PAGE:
522 F.2d 357
Jerry TETERUD, Appellee,
Kevin J. BURNS, Individually and in his official capacity as
Director of the Department of Social Services for
the State of Iowa, et al., Appellants.
United States Court of Appeals,
Submitted June 10, 1975.
Decided Sept. 4, 1975.
Lorna Lawhead Williams, Sp. Asst. Atty. Gen., Des Moines, Iowa, for appellants.
Roy S. Haber, Native American Rights Fund, Boulder, Colo., for appellee.
Allen L. Donielson, U. S. Atty., J. Stanley Pottinger, Asst. U. S. Atty., Brian K. Landsberg, Walter W. Barnett, and Dennis J. Dimsey, Attys., Dept. of Justice, Washington, D. C., filed brief for amicus curiae, United States.
Before VAN OOSTERHOUT, Senior Circuit Judge, and LAY and HEANEY, Circuit Judges.
HEANEY, Circuit Judge.
Jerry Teterud, an American Indian inmate of the Iowa State Penitentiary, challenged under 42 U.S.C. § 1983 a prison regulation prohibiting him from wearing long braided hair.1 He contended that the regulation deprived him of his rights under the First and Fourteenth Amendments to: (a) freely exercise his religion; (b) freedom of expression; (c) govern his personal appearance; and (d) equal protection of the laws. The complaint prayed for declaratory and injunctive relief. On August 23, 1973, a temporary restraining order issued enjoining enforcement of the regulation. Subsequently, after an evidentiary hearing, the District Court2 granted relief, finding the regulation unconstitutional under the Free Exercise Clause of the First Amendment.3 We affirm.
* We determine the constitutionality of the challenged regulation in light of the First Amendment rights asserted and on the basis of the facts adduced at trial. In this determination, we are as vigilant in protecting a prisoner's constitutional rights as we are in protecting the constitutional rights of a person not confined. See Cruz v. Beto, 405 U.S. 319, 92 S.Ct. 1079, 31 L.Ed.2d 263 (1972); Moore v. Ciccone, 459 F.2d 574, 576 (8th Cir. 1972) (en banc); Sharp v. Sigler, 408 F.2d 966, 970 (8th Cir. 1969); Ross v. Blackledge, 477 F.2d 616, 618 (4th Cir. 1973); Neal v. State of Georgia, 469 F.2d 446, 449 (5th Cir. 1972); Barnett v. Rodgers, 133 U.S.App.D.C. 296, 410 F.2d 995, 1000-1001 (1969); Cooper v. Pate, 382 F.2d 518, 521 (7th Cir. 1967). A prisoner retains those First Amendment rights not inconsistent with his status as a prisoner or with the legitimate penological objectives of the correctional institution. Pell v. Procunier, 417 U.S. 817, 94 S.Ct. 2800, 41 L.Ed.2d 495, 501 (1974). While deference is accorded the expertise and discretionary authority of the correction officials, a regulation which is more restrictive than necessary to meet the institutional objectives or which does not serve the objectives advanced will be struck down. Id. at 826, 94 S.Ct. at 2806, 41 L.Ed.2d at 504; Procunier v. Martinez, 416 U.S. 396, 413, 420, 94 S.Ct. 1800, 40 L.Ed.2d 224 (1974); Moore v. Ciccone, supra at 576.
The District Court found the wearing of long braided hair to be a tenet of the Indian religion sincerely held by Teterud. It further found that the interests of penal administration advanced by Warden Brewer could be served by viable, less restrictive means. The appellants challenge these findings as clearly erroneous. See Federal Rule of Civil Procedure 52(a); Zenith Radio Corp. v. Hazeltine Research, 395 U.S. 100, 123, 89 S.Ct. 1562, 23 L.Ed.2d 129 (1969).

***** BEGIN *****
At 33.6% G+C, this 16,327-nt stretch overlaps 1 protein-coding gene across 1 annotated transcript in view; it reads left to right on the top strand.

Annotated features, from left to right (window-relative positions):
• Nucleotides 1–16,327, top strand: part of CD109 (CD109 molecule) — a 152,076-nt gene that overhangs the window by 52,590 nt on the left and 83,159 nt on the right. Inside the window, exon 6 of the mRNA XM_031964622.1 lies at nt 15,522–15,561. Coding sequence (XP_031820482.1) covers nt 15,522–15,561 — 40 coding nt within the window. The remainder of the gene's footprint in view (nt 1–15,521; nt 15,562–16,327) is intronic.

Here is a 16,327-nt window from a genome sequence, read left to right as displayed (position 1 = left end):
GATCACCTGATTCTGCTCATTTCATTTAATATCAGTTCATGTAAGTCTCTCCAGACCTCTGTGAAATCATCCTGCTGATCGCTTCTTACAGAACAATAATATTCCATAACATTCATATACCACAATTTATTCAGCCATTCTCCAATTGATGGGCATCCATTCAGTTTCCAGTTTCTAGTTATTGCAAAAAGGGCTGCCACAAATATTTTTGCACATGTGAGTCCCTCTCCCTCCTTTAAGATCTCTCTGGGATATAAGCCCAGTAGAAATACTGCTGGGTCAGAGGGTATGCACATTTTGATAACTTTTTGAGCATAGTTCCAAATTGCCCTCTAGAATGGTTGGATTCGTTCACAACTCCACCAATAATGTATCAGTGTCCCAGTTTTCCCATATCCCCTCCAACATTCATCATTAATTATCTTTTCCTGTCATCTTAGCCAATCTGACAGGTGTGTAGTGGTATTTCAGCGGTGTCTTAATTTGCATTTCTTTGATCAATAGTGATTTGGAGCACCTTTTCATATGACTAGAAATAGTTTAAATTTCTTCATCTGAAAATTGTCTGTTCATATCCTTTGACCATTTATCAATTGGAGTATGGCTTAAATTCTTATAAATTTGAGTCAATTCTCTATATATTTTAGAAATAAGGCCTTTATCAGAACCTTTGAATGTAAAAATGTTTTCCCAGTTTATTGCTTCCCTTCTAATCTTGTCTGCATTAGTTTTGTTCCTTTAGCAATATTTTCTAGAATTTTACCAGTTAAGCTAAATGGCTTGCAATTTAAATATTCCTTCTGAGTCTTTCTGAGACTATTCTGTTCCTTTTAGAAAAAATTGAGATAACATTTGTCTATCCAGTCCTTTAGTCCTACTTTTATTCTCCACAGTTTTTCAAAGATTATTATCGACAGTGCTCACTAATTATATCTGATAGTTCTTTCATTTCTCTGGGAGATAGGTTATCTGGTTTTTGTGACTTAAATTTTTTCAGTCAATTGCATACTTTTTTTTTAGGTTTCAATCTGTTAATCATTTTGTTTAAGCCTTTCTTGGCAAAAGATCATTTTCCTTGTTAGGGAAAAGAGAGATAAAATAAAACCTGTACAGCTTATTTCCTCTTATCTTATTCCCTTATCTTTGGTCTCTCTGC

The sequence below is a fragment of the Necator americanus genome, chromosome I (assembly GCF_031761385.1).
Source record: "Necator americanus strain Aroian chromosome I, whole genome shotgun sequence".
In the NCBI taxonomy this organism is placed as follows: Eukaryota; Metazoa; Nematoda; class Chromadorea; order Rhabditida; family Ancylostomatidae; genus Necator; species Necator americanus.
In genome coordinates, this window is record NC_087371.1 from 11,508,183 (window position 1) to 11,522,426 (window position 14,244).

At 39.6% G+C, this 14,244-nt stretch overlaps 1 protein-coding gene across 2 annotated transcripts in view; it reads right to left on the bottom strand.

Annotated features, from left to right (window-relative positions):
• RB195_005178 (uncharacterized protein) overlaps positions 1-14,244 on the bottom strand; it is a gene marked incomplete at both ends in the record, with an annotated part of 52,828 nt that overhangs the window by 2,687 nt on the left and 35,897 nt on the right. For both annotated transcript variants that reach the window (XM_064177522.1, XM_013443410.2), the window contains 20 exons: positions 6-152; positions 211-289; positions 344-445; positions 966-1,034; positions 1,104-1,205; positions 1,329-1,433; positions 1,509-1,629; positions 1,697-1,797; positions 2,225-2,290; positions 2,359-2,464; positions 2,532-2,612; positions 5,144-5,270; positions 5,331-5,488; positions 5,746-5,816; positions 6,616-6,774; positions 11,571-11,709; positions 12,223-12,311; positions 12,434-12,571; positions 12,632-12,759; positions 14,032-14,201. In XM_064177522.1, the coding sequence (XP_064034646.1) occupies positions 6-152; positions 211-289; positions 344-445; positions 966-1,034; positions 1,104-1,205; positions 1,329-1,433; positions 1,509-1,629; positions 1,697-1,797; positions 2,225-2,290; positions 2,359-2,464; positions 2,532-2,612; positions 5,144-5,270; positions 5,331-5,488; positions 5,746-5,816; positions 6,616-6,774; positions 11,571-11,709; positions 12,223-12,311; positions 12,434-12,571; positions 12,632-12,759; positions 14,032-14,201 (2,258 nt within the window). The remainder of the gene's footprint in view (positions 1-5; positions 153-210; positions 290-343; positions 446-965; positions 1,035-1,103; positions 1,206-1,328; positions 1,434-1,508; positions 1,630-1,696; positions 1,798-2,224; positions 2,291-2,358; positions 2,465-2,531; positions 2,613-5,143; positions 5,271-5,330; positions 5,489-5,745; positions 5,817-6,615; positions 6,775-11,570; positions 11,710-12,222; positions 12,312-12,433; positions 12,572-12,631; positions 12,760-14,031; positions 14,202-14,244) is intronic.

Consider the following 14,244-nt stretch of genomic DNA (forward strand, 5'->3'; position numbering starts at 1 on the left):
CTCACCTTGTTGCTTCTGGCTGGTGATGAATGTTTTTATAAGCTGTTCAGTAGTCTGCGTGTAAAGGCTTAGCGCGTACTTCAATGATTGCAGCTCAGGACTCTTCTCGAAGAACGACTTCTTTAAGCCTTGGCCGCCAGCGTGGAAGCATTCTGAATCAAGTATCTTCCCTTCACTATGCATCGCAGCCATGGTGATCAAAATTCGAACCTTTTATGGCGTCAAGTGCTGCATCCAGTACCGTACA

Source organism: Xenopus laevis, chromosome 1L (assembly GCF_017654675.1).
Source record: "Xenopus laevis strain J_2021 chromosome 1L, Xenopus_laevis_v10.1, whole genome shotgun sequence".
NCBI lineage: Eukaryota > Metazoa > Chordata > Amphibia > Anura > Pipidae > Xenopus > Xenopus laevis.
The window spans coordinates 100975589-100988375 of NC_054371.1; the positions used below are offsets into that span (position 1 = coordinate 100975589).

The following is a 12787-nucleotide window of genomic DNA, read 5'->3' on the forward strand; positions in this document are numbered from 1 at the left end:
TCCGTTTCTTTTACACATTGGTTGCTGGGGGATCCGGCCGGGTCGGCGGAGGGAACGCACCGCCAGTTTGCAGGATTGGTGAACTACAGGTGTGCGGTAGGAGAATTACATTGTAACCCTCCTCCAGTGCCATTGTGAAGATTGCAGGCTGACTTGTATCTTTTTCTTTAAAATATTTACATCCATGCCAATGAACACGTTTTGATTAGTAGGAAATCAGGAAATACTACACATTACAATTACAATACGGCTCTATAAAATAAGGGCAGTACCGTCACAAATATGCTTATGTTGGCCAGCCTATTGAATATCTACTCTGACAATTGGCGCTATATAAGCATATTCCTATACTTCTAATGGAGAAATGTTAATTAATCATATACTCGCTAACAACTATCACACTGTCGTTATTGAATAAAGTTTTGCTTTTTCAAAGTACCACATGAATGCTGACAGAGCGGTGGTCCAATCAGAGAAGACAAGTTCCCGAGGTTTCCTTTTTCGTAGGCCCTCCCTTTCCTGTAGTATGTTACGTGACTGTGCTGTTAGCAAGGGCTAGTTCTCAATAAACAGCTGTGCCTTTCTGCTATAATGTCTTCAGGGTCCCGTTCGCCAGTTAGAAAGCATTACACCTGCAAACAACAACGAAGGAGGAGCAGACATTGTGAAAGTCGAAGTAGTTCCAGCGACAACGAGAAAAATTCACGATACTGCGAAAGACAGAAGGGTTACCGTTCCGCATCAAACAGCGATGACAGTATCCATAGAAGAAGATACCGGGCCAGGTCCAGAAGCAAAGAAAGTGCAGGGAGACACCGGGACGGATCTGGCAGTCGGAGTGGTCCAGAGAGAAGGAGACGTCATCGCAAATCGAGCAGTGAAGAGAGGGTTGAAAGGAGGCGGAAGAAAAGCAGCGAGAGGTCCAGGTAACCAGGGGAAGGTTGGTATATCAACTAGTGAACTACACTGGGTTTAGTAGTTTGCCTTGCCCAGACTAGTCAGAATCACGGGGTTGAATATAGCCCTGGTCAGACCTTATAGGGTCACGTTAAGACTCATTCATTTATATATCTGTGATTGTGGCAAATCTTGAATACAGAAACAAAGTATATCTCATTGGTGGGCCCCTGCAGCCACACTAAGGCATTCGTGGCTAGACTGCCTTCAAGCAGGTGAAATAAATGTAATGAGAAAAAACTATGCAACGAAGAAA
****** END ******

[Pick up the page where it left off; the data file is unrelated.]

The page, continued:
* They initially assert that the record does not support the District Court's finding that wearing long braided hair is a tenet of the Indian religion. They argue that the hair style is reflective of the purely secular considerations of racial pride and personal preference, unprotected by the Free Exercise Clause. See Wisconsin v. Yoder, 406 U.S. 205, 215, 92 S.Ct. 1526, 32 L.Ed.2d 15 (1972). We disagree. The testimony of Professor Robert Thomas,4 Professor Preston Holder,5 and Wallace Black Elk6 supports the court's conclusion.
The appellants' argument appears to be premised on the theory that Teterud was required to prove that wearing long braided hair was an absolute tenet of the Indian religion practiced by all Indians.7 This is not the law. Proof that the practice is deeply rooted in religious belief is sufficient. It is not the province of government officials or court to determine religious orthodoxy. Fowler v. Rhode Island, 345 U.S. 67, 70, 73 S.Ct. 526, 97 L.Ed. 828 (1953); West Virginia State Bd. of Edu. v. Barnette,319 U.S. 624, 642, 63 S.Ct. 1178, 87 L.Ed. 1628 (1943); Cantwell v. Connecticut, 310 U.S. 296, 307, 60 S.Ct. 900, 84 L.Ed. 1213 (1940); Rowland v. Jones, 452 F.2d 1005, 1006 (8th Cir. 1971) (per curiam).
* * * The Fathers of the Constitution were not unaware of the varied and extreme views of religious sects, of the violence of disagreement among them, and of the lack of any one religious creed on which all men would agree. They fashioned a charter of government which envisaged the widest possible toleration of conflicting views. Man's relation to his God was made no concern of the state. He was granted the right to worship as he pleased and to answer to no man for the verity of his religious views. * * * The First Amendment does not select any one group or any one type of religion for preferred treatment. It puts them all in that position. * * *
United States v. Ballard, 322 U.S. 78, 87, 64 S.Ct. 882, 886, 88 L.Ed. 1148 (1944) (Citations omitted.).
While also a matter of tradition, the wearing of long hair for religious reasons is a practice protected from government regulation by the Free Exercise Clause. See Wisconsin v. Yoder, supra, 406 U.S. at 216, 92 S.Ct. 1526; Welsh v. United States, 398 U.S. 333, 343, 90 S.Ct. 1792, 26 L.Ed.2d 308 (1970). We will not, at the insistence of the appellants, judge the orthodoxy of Teterud's beliefs.